Norwegian drummer Erland Dahlen's solo debut proffers several areas of interest, as he uses a 1940s Rollingbomber Slingerland drum kit (presumably using new heads) and overlays an array of small percussion and string instruments, electronics and other implements to craft a striking electro-organic expedition. However, the program intimates an inside view of a drummer exploiting his toys to remodel paths previously taken.
"Monkey" tenders an all-inclusive display of Dahlen's methodology. He gets matters off to a rapid pace via snappy temple block hits and layered percussion grooves, communicating an audio experience that could serve as the opening for a cinematic action thriller. Moving forward, it may be akin to a puzzlea challenge to guess what Dahlen is playing throughout these tightly arranged patterns. Otherwise, he uses his toms for over-the-top accents, incorporating sprawling electronic drones to lay out a broad horizon and harrowing soundscape, contrasting the driving rhythmic impetus. Dahlen even uses his drumsticks to mimic a traditional slide guitar motif to round out the composition, spiced with streaming treatments and a rapid-deployment game plan.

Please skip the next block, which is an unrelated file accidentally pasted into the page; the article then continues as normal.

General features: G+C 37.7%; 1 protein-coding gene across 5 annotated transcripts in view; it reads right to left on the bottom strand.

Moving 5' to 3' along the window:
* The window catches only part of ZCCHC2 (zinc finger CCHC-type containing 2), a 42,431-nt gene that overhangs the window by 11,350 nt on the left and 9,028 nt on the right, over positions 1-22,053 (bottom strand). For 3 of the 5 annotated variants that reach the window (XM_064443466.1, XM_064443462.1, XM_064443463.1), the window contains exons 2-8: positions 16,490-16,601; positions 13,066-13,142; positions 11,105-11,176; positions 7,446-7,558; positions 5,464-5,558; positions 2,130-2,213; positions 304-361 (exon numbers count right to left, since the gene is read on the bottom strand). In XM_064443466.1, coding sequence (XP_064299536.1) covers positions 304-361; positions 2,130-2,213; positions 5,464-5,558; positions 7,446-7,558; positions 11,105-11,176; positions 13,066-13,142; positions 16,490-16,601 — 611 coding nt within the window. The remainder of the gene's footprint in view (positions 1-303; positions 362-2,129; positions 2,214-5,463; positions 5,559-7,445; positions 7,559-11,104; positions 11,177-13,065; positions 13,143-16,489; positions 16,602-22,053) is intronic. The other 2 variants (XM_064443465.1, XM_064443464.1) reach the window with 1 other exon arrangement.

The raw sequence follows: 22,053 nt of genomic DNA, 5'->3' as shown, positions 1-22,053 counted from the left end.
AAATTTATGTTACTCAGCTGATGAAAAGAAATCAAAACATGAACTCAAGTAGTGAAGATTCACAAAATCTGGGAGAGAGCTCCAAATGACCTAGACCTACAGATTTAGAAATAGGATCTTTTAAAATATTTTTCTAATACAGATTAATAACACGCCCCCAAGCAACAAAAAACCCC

Dahlen unites an ethereal yet vibrant setting with unconventional designs. He paints a flourishing picture, embellished by an abundance of enchanting frameworks and opaque vistas that, for the most part, defy categorization.
Personnel: Erland Dahlen: Slingerland Rollingbomber drums from the mid-40s, musical saw, timpani, gongs, bow on cakeform with springs, tank drums, cuica, maracas, kalimba, temple blocks, steeldrum, logdrum, bells, electronics, megaphone and sticks/mallets on string instruments (monkey drummer with battery).
Learning Jazz gave me a masters degree in music. Jazz is American Classical Music, came
out of a need to be heard, to be understood, a voice when black America did not have one.
This is why the music is more than just an art form, it was created from blood, guts and heart
of those who suffered in this world. Its not to be taken lightly. If you do take it lightly it will
never sound right. Thank you to all the courageous musicians who made the world hear
them, their innovation came out of their experiences of the time that they lived. A treasure to
the world. American Classical Music. Imitate, Assimilate, Innovate a quote by Clark Terry.